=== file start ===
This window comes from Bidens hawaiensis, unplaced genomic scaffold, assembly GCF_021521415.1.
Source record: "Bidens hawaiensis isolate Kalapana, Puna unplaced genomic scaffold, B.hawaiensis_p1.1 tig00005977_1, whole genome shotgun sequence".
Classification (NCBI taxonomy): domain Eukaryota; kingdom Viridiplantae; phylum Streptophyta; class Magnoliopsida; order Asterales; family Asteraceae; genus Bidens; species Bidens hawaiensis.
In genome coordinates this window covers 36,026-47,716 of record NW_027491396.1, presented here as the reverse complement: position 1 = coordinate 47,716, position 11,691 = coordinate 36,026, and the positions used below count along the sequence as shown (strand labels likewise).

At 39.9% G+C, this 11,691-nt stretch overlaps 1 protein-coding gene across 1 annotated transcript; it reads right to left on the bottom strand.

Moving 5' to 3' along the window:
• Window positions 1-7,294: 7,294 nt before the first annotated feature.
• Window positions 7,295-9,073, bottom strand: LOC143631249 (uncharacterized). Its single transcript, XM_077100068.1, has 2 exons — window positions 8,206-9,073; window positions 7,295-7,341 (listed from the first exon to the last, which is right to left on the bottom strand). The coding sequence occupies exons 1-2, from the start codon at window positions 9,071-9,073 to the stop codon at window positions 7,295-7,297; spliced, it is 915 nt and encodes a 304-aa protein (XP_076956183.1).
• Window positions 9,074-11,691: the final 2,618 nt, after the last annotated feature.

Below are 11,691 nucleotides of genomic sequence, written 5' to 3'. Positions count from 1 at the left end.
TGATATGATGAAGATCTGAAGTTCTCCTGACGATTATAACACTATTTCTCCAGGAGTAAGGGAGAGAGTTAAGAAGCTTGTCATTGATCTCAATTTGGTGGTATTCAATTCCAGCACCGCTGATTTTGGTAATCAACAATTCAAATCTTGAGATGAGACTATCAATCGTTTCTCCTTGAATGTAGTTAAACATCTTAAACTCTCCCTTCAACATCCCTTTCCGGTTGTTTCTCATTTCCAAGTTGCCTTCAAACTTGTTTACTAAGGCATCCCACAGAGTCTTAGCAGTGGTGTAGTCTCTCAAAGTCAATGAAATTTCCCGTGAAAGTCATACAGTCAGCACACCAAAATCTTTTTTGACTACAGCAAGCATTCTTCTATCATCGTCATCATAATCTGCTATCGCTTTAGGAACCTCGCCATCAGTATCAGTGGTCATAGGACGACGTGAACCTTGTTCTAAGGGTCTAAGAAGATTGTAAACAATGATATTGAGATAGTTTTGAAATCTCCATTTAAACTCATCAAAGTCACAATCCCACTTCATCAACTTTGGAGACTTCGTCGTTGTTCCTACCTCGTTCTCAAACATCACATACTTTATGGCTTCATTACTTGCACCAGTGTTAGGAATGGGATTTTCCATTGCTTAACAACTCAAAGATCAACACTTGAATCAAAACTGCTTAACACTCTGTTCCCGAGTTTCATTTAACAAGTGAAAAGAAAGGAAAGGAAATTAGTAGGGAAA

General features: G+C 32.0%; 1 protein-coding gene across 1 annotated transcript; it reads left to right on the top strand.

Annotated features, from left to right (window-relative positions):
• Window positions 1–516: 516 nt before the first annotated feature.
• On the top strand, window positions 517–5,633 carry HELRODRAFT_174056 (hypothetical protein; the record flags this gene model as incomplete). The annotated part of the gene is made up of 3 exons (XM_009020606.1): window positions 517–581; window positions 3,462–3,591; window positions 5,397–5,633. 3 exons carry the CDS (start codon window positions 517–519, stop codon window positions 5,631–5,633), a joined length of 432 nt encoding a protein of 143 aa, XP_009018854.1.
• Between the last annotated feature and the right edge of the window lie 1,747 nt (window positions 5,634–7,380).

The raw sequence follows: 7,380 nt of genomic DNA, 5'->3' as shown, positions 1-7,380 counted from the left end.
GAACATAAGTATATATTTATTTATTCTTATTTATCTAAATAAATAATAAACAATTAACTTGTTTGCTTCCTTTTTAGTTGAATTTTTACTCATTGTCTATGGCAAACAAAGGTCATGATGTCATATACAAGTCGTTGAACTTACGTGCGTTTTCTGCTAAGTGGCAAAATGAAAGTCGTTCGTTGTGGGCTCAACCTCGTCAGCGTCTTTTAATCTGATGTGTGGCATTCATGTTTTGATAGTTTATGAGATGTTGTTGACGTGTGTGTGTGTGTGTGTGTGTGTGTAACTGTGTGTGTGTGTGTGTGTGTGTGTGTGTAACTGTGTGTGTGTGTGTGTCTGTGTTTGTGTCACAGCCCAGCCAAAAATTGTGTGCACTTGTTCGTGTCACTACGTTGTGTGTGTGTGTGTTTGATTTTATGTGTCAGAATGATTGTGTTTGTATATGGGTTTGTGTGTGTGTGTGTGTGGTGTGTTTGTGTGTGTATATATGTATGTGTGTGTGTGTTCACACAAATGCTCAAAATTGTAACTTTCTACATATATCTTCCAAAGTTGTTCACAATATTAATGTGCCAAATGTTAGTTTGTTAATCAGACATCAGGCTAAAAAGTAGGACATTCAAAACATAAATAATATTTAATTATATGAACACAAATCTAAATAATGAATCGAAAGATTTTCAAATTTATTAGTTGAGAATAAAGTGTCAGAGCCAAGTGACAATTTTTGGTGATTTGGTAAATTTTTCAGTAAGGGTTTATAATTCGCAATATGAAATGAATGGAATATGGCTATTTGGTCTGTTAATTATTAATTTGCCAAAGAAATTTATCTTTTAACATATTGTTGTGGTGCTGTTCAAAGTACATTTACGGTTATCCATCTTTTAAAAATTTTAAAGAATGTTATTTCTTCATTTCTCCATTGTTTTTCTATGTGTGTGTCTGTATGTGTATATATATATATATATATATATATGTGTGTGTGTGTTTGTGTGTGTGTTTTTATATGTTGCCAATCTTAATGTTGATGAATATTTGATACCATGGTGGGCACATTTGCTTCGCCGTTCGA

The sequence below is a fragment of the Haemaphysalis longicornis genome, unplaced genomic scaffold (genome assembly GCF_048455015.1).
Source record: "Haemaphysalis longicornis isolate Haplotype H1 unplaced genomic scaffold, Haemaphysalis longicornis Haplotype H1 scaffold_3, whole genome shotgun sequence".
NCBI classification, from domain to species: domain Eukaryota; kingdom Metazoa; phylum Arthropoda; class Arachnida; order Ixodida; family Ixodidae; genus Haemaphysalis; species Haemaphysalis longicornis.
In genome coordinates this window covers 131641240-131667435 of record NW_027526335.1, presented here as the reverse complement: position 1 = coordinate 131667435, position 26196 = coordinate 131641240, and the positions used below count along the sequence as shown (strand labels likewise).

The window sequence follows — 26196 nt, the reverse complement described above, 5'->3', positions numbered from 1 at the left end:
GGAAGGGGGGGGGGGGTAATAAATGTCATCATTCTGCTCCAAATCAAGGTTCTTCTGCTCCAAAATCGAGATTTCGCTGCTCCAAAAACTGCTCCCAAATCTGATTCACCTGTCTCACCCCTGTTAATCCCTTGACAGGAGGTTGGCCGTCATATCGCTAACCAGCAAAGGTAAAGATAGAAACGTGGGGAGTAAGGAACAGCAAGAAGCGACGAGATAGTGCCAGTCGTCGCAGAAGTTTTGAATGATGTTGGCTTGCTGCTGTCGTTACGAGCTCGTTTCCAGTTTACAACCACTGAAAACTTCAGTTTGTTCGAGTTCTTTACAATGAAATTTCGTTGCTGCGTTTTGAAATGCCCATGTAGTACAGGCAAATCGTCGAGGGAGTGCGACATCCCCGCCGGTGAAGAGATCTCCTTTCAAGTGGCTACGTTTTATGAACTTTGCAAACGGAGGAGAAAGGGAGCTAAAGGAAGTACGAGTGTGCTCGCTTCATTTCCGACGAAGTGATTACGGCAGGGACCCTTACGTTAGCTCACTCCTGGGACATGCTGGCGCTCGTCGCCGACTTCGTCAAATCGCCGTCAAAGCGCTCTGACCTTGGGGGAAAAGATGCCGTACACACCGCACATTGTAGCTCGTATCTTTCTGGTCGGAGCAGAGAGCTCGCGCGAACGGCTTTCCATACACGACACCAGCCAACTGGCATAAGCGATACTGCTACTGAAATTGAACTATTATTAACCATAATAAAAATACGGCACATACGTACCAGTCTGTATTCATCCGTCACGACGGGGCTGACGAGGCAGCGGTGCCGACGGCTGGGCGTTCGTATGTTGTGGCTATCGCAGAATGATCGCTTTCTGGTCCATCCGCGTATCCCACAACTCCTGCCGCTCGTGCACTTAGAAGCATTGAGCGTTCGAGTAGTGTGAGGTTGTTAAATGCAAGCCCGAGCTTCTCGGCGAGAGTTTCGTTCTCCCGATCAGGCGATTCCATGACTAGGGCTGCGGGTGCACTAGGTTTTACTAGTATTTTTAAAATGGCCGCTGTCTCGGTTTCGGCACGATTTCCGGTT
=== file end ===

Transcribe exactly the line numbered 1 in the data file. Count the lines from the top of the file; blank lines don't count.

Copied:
This window comes from Bidens hawaiensis, unplaced genomic scaffold, assembly GCF_021521415.1.